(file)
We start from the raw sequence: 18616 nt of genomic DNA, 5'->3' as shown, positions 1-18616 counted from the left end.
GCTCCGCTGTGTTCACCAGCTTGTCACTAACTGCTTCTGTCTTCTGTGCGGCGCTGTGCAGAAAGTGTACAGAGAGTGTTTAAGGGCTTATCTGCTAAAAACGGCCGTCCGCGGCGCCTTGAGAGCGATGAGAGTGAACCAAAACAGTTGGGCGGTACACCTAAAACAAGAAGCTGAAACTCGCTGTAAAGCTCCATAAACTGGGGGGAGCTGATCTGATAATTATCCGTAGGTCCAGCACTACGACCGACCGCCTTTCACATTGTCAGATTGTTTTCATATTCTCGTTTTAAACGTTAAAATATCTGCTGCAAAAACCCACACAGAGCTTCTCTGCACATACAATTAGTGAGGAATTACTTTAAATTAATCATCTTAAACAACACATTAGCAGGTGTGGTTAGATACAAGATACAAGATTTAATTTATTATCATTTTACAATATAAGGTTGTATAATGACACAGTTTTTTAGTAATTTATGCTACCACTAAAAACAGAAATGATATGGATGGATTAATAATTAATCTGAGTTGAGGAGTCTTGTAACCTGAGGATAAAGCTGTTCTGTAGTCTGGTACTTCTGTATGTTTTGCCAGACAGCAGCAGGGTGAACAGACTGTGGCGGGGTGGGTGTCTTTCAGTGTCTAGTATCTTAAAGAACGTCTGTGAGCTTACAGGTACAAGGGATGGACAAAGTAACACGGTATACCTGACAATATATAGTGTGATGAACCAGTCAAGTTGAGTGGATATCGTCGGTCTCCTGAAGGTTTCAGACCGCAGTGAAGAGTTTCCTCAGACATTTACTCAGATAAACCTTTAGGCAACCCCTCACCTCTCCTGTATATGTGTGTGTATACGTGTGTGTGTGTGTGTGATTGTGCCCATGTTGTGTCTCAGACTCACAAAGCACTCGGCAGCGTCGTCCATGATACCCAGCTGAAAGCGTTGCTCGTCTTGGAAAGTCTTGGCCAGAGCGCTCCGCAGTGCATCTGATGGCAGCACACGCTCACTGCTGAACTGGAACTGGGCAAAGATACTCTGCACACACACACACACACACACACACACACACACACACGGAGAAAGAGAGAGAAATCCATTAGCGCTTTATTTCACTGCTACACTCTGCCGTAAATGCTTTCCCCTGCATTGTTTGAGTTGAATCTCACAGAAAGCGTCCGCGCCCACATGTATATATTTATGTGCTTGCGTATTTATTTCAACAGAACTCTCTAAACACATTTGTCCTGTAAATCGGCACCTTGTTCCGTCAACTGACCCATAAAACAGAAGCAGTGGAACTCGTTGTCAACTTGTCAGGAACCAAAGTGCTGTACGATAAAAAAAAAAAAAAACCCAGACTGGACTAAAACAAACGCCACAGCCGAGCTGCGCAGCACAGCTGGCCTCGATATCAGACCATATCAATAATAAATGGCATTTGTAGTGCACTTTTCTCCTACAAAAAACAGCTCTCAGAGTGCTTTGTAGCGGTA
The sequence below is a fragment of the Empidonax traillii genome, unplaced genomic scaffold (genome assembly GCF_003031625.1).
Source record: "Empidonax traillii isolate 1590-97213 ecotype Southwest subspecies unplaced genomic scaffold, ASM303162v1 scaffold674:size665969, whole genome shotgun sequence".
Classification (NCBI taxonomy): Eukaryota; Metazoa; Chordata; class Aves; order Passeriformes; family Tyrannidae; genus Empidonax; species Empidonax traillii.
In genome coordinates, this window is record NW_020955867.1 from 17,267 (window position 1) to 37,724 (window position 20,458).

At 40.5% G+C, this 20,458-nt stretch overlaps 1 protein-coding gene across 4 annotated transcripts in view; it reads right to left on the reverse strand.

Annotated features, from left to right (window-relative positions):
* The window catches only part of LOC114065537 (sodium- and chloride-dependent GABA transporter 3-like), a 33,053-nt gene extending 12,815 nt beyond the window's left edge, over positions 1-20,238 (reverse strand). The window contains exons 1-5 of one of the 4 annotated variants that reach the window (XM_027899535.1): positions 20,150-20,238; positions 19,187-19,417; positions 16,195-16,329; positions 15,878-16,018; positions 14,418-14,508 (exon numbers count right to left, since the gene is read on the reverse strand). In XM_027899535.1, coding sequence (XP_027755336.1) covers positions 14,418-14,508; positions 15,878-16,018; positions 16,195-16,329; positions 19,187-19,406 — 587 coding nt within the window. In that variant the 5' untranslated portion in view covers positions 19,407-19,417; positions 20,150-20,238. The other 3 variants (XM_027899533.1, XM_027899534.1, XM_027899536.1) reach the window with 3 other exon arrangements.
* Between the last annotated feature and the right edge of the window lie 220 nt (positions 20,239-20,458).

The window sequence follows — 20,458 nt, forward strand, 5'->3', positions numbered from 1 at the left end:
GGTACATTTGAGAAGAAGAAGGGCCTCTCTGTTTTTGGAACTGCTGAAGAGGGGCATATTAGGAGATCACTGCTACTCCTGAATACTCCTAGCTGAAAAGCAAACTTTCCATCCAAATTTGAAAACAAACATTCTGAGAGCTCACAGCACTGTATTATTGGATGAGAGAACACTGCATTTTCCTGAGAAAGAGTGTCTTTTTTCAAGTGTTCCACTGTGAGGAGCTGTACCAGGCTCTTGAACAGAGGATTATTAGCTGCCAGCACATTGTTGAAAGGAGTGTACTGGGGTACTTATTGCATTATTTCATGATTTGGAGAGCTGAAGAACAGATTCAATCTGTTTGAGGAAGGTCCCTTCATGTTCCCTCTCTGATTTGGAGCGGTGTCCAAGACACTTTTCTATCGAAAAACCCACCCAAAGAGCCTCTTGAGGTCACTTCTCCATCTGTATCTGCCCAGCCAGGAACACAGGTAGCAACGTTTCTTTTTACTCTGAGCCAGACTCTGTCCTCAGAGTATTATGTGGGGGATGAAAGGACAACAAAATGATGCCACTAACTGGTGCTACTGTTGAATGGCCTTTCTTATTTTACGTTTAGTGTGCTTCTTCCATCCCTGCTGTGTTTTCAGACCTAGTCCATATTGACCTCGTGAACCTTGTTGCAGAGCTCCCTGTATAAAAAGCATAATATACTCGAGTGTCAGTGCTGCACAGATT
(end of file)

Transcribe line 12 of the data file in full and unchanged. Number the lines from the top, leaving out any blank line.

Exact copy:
GGTACATTTGAGAAGAAGAAGGGCCTCTCTGTTTTTGGAACTGCTGAAGAGGGGCATATTAGGAGATCACTGCTACTCCTGAATACTCCTAGCTGAAAAGCAAACTTTCCATCCAAATTTGAAAACAAACATTCTGAGAGCTCACAGCACTGTATTATTGGATGAGAGAACACTGCATTTTCCTGAGAAAGAGTGTCTTTTTTCAAGTGTTCCACTGTGAGGAGCTGTACCAGGCTCTTGAACAGAGGATTATTAGCTGCCAGCACATTGTTGAAAGGAGTGTACTGGGGTACTTATTGCATTATTTCATGATTTGGAGAGCTGAAGAACAGATTCAATCTGTTTGAGGAAGGTCCCTTCATGTTCCCTCTCTGATTTGGAGCGGTGTCCAAGACACTTTTCTATCGAAAAACCCACCCAAAGAGCCTCTTGAGGTCACTTCTCCATCTGTATCTGCCCAGCCAGGAACACAGGTAGCAACGTTTCTTTTTACTCTGAGCCAGACTCTGTCCTCAGAGTATTATGTGGGGGATGAAAGGACAACAAAATGATGCCACTAACTGGTGCTACTGTTGAATGGCCTTTCTTATTTTACGTTTAGTGTGCTTCTTCCATCCCTGCTGTGTTTTCAGACCTAGTCCATATTGACCTCGTGAACCTTGTTGCAGAGCTCCCTGTATAAAAAGCATAATATACTCGAGTGTCAGTGCTGCACAGATT